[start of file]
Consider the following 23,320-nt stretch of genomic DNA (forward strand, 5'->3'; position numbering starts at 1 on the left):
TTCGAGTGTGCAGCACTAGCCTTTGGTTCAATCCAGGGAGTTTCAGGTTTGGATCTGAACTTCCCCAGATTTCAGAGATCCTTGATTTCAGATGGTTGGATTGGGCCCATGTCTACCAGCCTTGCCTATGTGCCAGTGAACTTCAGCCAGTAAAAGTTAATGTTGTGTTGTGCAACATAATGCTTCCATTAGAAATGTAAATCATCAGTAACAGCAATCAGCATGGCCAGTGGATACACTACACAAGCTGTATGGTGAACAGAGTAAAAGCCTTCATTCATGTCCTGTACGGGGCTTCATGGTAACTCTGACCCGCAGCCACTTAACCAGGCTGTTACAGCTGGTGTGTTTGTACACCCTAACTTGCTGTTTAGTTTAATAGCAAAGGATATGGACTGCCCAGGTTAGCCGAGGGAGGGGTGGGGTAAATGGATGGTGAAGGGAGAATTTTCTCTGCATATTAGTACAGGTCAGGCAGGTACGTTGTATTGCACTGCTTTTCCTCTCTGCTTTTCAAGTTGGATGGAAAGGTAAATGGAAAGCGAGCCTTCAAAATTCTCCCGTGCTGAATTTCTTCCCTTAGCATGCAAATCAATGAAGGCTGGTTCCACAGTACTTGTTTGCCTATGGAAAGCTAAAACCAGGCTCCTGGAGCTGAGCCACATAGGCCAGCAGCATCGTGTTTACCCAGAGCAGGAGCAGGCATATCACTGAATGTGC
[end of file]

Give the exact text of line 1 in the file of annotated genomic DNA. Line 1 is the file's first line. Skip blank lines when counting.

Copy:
Consider the following 23,320-nt stretch of genomic DNA (forward strand, 5'->3'; position numbering starts at 1 on the left):